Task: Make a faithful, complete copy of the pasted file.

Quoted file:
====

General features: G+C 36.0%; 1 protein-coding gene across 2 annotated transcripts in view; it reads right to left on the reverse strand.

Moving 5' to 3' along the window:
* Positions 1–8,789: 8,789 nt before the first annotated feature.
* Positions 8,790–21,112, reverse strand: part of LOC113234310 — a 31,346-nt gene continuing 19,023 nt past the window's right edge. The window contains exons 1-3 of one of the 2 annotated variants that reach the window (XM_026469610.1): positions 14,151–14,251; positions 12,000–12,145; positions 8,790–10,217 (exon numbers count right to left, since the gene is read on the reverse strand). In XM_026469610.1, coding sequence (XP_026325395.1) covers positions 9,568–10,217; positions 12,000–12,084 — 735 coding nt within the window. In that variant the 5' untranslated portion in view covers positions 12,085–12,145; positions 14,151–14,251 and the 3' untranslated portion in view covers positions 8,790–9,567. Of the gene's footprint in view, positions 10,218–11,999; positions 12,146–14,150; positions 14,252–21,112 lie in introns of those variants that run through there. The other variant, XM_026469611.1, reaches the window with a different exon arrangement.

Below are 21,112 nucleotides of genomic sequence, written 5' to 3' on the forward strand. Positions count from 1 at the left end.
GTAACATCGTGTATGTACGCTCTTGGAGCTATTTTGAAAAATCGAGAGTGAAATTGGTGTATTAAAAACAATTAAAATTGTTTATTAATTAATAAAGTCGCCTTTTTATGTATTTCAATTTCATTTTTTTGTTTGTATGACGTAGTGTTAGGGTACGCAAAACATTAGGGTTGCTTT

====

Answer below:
General features: G+C 36.0%; 1 protein-coding gene across 2 annotated transcripts in view; it reads right to left on the reverse strand.

Moving 5' to 3' along the window:
* Positions 1–8,789: 8,789 nt before the first annotated feature.
* Positions 8,790–21,112, reverse strand: part of LOC113234310 — a 31,346-nt gene continuing 19,023 nt past the window's right edge. The window contains exons 1-3 of one of the 2 annotated variants that reach the window (XM_026469610.1): positions 14,151–14,251; positions 12,000–12,145; positions 8,790–10,217 (exon numbers count right to left, since the gene is read on the reverse strand). In XM_026469610.1, coding sequence (XP_026325395.1) covers positions 9,568–10,217; positions 12,000–12,084 — 735 coding nt within the window. In that variant the 5' untranslated portion in view covers positions 12,085–12,145; positions 14,151–14,251 and the 3' untranslated portion in view covers positions 8,790–9,567. Of the gene's footprint in view, positions 10,218–11,999; positions 12,146–14,150; positions 14,252–21,112 lie in introns of those variants that run through there. The other variant, XM_026469611.1, reaches the window with a different exon arrangement.

Below are 21,112 nucleotides of genomic sequence, written 5' to 3' on the forward strand. Positions count from 1 at the left end.
GTAACATCGTGTATGTACGCTCTTGGAGCTATTTTGAAAAATCGAGAGTGAAATTGGTGTATTAAAAACAATTAAAATTGTTTATTAATTAATAAAGTCGCCTTTTTATGTATTTCAATTTCATTTTTTTGTTTGTATGACGTAGTGTTAGGGTACGCAAAACATTAGGGTTGCTTT